Humans dominate many important Earth system processes including the nitrogen (N) cycle. Atmospheric N deposition affects fundamental processes such as carbon cycling, climate regulation, and biodiversity, and could result in changes to fundamental Earth system processes such as primary production. Both modelling and experimentation have suggested a role for anthropogenically altered N deposition in increasing productivity, nevertheless, current understanding of the relative strength of N deposition with respect to other controls on production such as edaphic conditions and climate is limited. Here we use an international multiscale data set to show that atmospheric N deposition is positively correlated to aboveground net primary production (ANPP) observed at the 1-m2 level across a wide range of herbaceous ecosystems. N deposition was a better predictor than climatic drivers and local soil conditions, explaining 16% of observed variation in ANPP globally with an increase of 1 kg N·ha−1·yr−1 increasing ANPP by 3%. Soil pH explained 8% of observed variation in ANPP while climatic drivers showed no significant relationship. Our results illustrate that the incorporation of global N deposition patterns in Earth system models are likely to substantially improve estimates of primary production in herbaceous systems. In herbaceous systems across the world, humans appear to be partially driving local ANPP through impacts on the N cycle.

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Published in Ecology, v. 96, no. 6, p. 1459-1465.

Copyright by the Ecological Society of America. Carly J. Stevens, Eric M. Lind, Yann Hautier, W. Stanley Harpole, Elizabeth T. Borer, Sarah Hobbie, Eric W. Seabloom, Laura Ladwig, Jonathan D. Bakker, Chengjin Chu, Scott Collins, Kendi F. Davies, Jennifer Firn, Helmut Hillebrand, Kimberly J. La Pierre, Andrew MacDougall, Brett Melbourne, Rebecca L. McCulley, John Morgan, John L. Orrock, Suzanne M. Prober, Anita C. Risch, Martin Schuetz, and Peter D. Wragg 2015. Anthropogenic nitrogen deposition predicts local grassland primary production worldwide. Ecology 96:1459–1465. http://dx.doi.org/10.1890/14-1902.1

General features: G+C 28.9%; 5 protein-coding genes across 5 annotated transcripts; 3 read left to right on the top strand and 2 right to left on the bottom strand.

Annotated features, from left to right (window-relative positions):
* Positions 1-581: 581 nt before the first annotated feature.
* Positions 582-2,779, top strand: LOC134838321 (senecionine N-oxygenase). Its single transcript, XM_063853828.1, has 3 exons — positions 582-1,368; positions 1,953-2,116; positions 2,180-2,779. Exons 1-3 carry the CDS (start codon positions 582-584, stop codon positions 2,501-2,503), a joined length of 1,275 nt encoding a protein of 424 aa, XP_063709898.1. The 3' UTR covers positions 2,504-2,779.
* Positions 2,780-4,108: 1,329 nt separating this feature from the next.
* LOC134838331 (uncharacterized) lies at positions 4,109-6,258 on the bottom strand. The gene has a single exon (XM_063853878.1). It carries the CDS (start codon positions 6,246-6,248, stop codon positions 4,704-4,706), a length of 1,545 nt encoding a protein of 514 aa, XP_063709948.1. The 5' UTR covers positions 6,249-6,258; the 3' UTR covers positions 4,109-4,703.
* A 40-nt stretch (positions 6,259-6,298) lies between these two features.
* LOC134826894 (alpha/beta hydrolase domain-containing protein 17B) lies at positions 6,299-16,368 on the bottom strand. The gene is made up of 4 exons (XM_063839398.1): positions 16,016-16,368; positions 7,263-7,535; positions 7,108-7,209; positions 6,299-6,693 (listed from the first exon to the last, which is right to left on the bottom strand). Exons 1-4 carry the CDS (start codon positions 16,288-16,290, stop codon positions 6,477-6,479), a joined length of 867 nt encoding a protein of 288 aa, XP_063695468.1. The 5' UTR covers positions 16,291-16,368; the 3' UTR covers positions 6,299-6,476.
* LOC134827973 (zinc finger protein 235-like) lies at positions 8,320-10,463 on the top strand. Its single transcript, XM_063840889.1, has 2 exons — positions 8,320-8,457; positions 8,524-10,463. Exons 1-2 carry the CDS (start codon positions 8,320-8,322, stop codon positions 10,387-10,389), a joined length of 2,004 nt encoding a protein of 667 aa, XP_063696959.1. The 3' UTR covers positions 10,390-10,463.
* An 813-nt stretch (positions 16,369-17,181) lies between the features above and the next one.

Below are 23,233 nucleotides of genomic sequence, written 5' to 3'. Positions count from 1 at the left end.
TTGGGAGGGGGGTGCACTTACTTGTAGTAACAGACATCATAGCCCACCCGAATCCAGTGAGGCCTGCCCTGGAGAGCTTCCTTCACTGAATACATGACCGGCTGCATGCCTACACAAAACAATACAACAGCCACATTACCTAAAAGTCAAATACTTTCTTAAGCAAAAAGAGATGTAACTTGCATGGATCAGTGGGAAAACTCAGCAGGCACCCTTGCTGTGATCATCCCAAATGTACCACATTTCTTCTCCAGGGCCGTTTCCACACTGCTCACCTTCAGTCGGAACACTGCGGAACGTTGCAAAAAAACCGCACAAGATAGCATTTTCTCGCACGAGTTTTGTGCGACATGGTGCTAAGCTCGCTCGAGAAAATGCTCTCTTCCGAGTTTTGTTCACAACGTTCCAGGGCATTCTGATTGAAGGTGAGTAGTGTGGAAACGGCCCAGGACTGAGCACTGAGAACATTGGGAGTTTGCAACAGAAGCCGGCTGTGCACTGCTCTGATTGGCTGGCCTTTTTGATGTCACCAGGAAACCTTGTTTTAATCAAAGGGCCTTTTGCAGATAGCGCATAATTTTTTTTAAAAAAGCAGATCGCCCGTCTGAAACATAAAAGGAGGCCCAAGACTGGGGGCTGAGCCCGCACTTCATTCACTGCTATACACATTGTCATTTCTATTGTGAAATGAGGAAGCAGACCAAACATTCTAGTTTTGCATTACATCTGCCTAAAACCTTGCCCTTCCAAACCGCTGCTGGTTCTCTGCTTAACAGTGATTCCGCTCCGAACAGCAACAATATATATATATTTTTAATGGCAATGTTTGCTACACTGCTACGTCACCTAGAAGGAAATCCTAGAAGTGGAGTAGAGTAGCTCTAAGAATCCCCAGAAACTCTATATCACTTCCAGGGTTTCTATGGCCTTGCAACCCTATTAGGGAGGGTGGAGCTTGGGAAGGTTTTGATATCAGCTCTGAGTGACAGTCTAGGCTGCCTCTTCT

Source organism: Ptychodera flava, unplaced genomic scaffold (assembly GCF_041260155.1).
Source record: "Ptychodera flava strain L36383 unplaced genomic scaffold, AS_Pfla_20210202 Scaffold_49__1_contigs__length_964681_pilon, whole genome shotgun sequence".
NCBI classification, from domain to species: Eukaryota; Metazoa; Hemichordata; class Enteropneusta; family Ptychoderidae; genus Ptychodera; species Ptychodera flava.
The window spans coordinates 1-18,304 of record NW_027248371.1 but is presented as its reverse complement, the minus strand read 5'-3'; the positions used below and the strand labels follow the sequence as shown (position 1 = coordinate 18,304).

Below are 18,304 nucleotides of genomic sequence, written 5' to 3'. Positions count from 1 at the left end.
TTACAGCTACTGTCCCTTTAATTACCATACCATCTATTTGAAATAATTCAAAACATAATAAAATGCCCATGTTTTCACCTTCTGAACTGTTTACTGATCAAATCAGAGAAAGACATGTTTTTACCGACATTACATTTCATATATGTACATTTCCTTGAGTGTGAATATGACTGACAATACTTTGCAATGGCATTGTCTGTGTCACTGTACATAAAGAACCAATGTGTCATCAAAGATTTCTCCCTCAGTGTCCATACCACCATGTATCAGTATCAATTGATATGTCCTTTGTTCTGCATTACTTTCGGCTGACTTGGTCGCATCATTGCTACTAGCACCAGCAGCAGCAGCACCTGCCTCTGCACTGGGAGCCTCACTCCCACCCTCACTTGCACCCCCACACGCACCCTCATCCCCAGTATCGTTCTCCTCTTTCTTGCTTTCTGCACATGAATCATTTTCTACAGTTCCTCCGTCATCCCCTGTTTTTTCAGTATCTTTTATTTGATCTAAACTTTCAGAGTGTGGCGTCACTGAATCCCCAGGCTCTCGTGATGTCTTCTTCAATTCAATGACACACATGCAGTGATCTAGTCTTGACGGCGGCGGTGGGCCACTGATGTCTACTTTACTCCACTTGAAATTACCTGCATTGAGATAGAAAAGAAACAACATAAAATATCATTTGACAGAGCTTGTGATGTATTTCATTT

The copyright holders have granted the permission for posting the article here.

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This work was generated using data from the Nutrient Network experiment, funded at the site scale by individual researchers. Coordination and data management have been supported by funding to E. T. Borer and E. W. Seabloom from the National Science Foundation Research Coordination Network (NSF-DEB-1042132) and Long Term Ecological Research (NSF-DEB-1234162 to Cedar Creek LTER) programs, and the Institute on the Environment (DG-0001-13). We also thank the Minnesota Supercomputer Institute for hosting project data and the Institute on the Environment for hosting Network meetings. C. J. Stevens and E. M. Lind contributed equally to this work.

Related Content

Appendix B and a Supplement are available online: http://dx.doi.org/10.1890/14-1902.1.sm

Fig 1.jpeg (1094 kB)
Fig. 1: Map of modeled N deposition rates at sites used in study. Circles indicate the Nutrient Network sites used in the analysis. Further details of sites are given in Appendix B: Table B1.

Fig 2.jpeg (222 kB)
Fig. 2: Standardized effect size estimates of multiscale predictors of aboveground net primary production (ANPP). Shown are probability distributions of effect of predictors on observed production (on log-linear scale) drawn from posterior distribution of multilevel model. Points are mean standardized effect estimate, thick bars are 68% credible intervals, thin bars are 95% credible intervals. Predictors with 95% credible intervals that do not include zero are considered significant effects and denoted by daggers (†). Abbreviations are PET, potential evapotranspiration; MAP, mean annual precipitation.

Fig 3.jpeg (403 kB)
Fig 3: Bivariate relationships of significant predictors. Aboveground live biomass (ANPP, measured as g/m2), shown in relation to (a) site-level atmospheric N deposition and (b) plot-level soil pH. In (a), points are modeled site mean intercept values ± SE; in (b), points are observed plot-level production. Solid lines are slopes of effects estimated from a multilevel model, estimated at the mean of other site-level predictors (e.g., N deposition effect is shown for sites at global mean MAP and PET). Dashed lines in (b) are within-site trend lines. Shaded regions depict ±SE of the slope estimates.

appendix-A.pdf (208 kB)
Anthropogenic nitrogen deposition predicts local grassland primary production worldwide: Description of hierarchical modeling process.

R_code.txt (5 kB)
R script used to implement the hierarchical model used in analysis of the relationship between grassland primary productivity and potential driver variables.